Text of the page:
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Rutger Bregman, Humankind: A Hopeful History

Bloomsbury, 2020; 463pp; £20

ImageThe basic argument of this book is very simple. Contrary to the ‘persistent myth that by their very nature humans are selfish’, Dutch author Rutger Bregman argues that ‘most people, deep down, are pretty decent.’

The assumption of human selfishness underpins huge portions of mainstream political and economic thinking, including the influential veneer theory – ‘the notion that civilisation is nothing more than a thin veneer that will crack at the merest provocation’. Bregman believes the opposite to be true: ‘It’s when crisis hits… that we humans become our best selves.’

He considers the notion that humans are innately good to be a ‘radical idea’ with huge ramifications, because ‘to stand for human goodness is to take a stand against the powers that be’, for whom ‘a hopeful view of human nature is downright threatening.’

Framing the book as a personal journey of discovery, Bregman ranges far and wide to construct and prove his proposition. He engages with thinkers and ideas from archaeology, anthropology, biology, philosophy, psychology, sociology, politics and history. The book’s plentiful references are similarly diverse, and provide a great guide for those interested in going deeper into particular subjects.

There is much here that will interest peace activists, including a discussion of SLA Marshall’s claim that only a minority of US soldiers in combat in the Second World War fired their weapons at the enemy in any given encounter, a passage looking at the ineffective Allied bombing of civilian areas in Germany in the 1940s and an inspiring account of the 1914 Christmas Truce.

Bregman is particularly keen on slaying a number of sacred cows, including two famous social psychology experiments that seemed to prove human beings’ darker nature: Stanley Milgrim’s 1960s work on obedience to authority and Philip Zimbardo’s 1971 Stanford Prison Experiment.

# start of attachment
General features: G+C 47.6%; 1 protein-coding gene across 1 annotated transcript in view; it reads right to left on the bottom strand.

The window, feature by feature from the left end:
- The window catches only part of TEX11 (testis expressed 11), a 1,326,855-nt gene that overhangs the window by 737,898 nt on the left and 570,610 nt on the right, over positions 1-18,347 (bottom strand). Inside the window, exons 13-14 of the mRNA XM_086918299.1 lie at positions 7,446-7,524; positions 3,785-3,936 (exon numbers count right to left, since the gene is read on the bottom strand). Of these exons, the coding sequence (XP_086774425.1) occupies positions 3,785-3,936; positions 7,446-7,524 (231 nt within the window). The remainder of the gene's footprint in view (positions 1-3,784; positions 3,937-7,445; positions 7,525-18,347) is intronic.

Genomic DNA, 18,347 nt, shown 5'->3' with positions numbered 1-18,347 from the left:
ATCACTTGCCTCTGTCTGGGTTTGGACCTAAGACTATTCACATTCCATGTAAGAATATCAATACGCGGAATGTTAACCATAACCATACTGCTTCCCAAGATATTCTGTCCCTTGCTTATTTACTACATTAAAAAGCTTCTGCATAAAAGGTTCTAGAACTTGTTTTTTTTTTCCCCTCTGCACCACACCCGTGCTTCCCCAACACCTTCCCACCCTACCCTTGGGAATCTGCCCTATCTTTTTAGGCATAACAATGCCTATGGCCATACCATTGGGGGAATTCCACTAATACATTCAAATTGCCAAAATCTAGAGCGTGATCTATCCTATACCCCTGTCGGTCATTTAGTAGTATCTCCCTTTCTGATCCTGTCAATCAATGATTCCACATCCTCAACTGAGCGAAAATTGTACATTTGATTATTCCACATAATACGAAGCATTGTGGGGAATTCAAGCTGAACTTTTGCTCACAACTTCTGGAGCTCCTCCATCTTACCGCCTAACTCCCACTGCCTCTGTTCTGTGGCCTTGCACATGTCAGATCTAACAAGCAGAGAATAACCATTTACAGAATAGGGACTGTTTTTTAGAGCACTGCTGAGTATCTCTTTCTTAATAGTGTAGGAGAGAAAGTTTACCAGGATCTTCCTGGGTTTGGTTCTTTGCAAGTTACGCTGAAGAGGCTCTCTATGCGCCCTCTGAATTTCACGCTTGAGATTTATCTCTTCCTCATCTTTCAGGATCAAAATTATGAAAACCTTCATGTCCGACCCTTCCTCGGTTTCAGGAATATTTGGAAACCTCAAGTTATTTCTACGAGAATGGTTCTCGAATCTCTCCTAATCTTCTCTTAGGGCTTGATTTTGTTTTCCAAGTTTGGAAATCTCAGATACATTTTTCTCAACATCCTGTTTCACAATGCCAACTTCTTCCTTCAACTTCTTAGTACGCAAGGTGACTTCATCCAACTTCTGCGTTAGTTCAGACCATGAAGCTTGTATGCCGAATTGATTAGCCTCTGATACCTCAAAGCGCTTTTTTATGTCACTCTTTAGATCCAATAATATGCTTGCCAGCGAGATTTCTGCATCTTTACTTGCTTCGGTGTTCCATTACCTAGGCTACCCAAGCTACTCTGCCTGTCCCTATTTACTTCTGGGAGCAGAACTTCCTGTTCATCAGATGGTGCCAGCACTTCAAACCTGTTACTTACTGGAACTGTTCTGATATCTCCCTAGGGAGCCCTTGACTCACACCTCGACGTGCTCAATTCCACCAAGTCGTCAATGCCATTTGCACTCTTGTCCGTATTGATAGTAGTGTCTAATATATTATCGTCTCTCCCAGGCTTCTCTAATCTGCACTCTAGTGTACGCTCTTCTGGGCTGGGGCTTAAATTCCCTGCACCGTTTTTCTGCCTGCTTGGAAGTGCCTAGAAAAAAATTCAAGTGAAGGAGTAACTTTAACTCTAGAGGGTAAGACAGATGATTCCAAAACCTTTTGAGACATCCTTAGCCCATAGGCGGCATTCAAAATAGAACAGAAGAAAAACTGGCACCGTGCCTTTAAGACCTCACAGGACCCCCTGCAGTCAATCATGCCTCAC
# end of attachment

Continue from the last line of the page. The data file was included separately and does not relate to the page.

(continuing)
Fittingly, the book ends by highlighting a number of hopeful initiatives from around the world that assume human beings want to do good, such as Universal Basic Income in Alaska, Norway’s progressive prison system and participatory budgeting in South America.

Bregman is a great storyteller, which makes for a really enjoyable and engaging read. Even though he approvingly quotes Bertrand Russell about not letting wishful thinking get in the way of the truth, the book is very much a polemic, with the nagging feeling of being guided down a particular path using carefully selected evidence and argument.

For example, while the many criticisms of Zimbardo’s work leads to Bregman dismissing the academic’s findings, when it comes to Marshall’s also heavily-criticised research, Bregman is happy to broadly accept his results, which happen to back up his argument.

But even if you aren’t completely persuaded by Bregman’s argument, Humankind is nevertheless a welcome rebalancing of the scales in the age-old ‘human nature’ debate in favour of co-operation, compassion and nonviolence – something that can only help peace activists and the struggle for a better world.

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